One morning we asked the man on reception at our hotel if he could recommend any day trips from Bucharest. We were interested in visiting somewhere off the beaten tourist path, where we could perhaps see a more traditional way of life. He mentioned the name of a village or small town close by, that we may be able to visit by bus or train (he wasn’t sure), and where we could see traditional Romanian houses and experience local customs and ways of life. However, he then added, and I quote: “the only problem is that they might see you, think you are something, and beat you up”. I’m not sure what he meant by that, and I didn’t want to find out, so we gave it a miss. I was surprised – that warning was so far removed from the hospitality that we experienced from the locals in Bucharest.
We then asked him about the best way to visit that evening’s football match between Steaua Bucharest and UT Arad. Having not scared us enough, he told us not to bother going because there was likely to be trouble in the crowd and, as foreigners, we could be likely targets. He did recommend that we visited an Irish bar and watched the match on TV “with our own people”. Given that a match the previous midweek between two Bucharest clubs had been abandoned due to crowd trouble, we decided it was best to give it a miss.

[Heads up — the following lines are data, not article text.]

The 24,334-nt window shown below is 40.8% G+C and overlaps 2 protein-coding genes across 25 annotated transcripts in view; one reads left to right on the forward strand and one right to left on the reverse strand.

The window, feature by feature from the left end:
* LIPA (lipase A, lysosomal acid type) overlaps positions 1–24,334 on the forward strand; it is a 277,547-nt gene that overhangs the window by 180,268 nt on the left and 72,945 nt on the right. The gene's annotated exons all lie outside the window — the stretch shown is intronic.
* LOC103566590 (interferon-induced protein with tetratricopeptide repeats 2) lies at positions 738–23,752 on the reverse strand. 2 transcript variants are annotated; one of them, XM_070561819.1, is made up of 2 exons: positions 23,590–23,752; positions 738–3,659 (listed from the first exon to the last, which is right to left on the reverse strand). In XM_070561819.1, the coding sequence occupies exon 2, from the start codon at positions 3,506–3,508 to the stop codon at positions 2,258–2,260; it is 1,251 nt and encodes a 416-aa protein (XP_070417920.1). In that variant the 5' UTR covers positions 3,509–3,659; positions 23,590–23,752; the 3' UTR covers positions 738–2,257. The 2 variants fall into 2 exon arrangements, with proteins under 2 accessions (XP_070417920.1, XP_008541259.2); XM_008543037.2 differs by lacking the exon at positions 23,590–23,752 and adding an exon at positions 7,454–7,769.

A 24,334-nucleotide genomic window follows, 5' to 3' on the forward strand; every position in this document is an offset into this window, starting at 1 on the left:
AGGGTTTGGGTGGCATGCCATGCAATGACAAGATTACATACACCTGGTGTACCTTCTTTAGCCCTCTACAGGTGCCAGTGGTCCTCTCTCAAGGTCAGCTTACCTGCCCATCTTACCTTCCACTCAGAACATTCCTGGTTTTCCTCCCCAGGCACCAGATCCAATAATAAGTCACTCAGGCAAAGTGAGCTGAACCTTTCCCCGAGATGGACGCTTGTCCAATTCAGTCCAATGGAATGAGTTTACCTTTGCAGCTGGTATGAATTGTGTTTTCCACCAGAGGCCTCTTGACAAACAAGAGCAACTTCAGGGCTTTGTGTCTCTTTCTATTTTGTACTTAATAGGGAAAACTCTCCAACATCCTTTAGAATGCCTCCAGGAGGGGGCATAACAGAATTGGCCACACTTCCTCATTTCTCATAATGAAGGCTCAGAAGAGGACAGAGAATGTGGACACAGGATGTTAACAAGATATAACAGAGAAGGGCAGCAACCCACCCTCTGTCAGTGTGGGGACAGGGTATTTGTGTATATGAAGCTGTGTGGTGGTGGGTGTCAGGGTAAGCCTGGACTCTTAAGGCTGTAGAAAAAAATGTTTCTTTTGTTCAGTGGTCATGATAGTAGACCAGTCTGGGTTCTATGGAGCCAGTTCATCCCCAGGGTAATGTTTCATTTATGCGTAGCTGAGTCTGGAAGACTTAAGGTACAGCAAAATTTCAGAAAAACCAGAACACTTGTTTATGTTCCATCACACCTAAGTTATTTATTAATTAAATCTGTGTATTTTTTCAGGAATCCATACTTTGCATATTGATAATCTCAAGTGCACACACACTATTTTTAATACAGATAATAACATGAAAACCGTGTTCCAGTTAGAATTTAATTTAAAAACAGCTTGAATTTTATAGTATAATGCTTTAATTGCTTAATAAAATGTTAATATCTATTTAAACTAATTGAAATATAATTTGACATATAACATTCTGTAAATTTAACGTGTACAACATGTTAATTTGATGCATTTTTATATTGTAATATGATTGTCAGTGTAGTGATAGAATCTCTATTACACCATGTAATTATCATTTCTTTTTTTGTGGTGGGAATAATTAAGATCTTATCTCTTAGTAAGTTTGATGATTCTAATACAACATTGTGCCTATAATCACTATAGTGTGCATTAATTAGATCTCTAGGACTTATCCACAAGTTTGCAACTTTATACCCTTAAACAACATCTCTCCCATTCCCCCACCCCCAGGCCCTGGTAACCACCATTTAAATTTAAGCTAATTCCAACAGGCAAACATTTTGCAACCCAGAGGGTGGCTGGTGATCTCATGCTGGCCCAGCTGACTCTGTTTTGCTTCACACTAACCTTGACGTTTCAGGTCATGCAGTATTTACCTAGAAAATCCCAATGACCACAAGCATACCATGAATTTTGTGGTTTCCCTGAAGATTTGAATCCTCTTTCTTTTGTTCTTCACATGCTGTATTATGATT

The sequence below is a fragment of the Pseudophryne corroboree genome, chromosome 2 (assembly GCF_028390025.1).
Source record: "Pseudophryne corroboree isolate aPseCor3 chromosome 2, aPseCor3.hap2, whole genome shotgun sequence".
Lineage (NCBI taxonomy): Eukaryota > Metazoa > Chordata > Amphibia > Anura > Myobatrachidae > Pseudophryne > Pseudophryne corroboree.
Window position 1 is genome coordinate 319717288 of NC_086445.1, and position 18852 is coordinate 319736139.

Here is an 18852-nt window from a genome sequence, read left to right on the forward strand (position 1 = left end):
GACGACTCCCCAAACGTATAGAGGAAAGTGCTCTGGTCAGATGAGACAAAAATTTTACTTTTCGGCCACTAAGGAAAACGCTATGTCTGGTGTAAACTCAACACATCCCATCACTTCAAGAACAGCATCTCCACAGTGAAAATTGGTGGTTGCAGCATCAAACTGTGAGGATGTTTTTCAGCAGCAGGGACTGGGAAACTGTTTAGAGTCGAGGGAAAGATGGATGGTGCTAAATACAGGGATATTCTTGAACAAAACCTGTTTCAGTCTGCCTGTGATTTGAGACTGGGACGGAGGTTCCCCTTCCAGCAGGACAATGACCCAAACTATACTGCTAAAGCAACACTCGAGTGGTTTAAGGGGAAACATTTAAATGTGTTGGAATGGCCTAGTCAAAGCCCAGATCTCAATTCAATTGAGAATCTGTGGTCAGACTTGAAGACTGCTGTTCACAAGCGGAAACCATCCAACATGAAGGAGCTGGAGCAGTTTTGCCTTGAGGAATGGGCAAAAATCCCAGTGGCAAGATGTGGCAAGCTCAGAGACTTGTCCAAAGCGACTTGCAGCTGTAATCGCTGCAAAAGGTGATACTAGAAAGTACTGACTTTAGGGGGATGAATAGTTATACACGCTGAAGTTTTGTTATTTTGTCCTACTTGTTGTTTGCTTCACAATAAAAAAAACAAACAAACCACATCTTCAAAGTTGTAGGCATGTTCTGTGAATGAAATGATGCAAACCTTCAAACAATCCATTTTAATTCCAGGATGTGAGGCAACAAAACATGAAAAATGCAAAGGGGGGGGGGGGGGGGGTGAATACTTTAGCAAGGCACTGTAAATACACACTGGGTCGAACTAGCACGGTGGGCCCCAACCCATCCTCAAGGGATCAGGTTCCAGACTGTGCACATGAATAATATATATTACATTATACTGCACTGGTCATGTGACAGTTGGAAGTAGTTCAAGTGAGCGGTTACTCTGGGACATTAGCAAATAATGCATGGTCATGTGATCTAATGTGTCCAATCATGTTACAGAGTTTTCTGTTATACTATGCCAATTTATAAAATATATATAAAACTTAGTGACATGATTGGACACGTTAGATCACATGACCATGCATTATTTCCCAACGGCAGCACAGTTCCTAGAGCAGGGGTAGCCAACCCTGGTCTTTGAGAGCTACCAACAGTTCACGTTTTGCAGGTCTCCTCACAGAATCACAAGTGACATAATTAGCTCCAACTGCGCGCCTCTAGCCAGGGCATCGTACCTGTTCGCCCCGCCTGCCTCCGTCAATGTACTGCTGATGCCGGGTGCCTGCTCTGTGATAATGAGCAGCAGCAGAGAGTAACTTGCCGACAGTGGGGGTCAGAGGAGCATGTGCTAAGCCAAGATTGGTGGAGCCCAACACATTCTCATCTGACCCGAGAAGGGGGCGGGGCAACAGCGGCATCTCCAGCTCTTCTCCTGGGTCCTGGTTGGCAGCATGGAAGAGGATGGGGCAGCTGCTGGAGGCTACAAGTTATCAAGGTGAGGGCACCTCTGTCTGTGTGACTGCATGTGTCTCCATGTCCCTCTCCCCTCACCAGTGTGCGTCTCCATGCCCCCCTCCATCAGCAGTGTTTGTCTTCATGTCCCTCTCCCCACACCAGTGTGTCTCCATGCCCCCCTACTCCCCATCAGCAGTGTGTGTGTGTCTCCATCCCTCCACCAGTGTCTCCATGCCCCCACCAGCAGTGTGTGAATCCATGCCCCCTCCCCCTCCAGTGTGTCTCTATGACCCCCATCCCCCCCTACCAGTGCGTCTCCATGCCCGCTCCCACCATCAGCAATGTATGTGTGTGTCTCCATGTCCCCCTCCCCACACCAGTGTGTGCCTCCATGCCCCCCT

We found Bucharest to be a safe and friendly city on the whole. We never felt threatened or unsafe at any time of day or night, we didn’t experience any real hassle from touts, beggars or scammers and we barely even noticed the stray dogs.
Just take the usual precautions.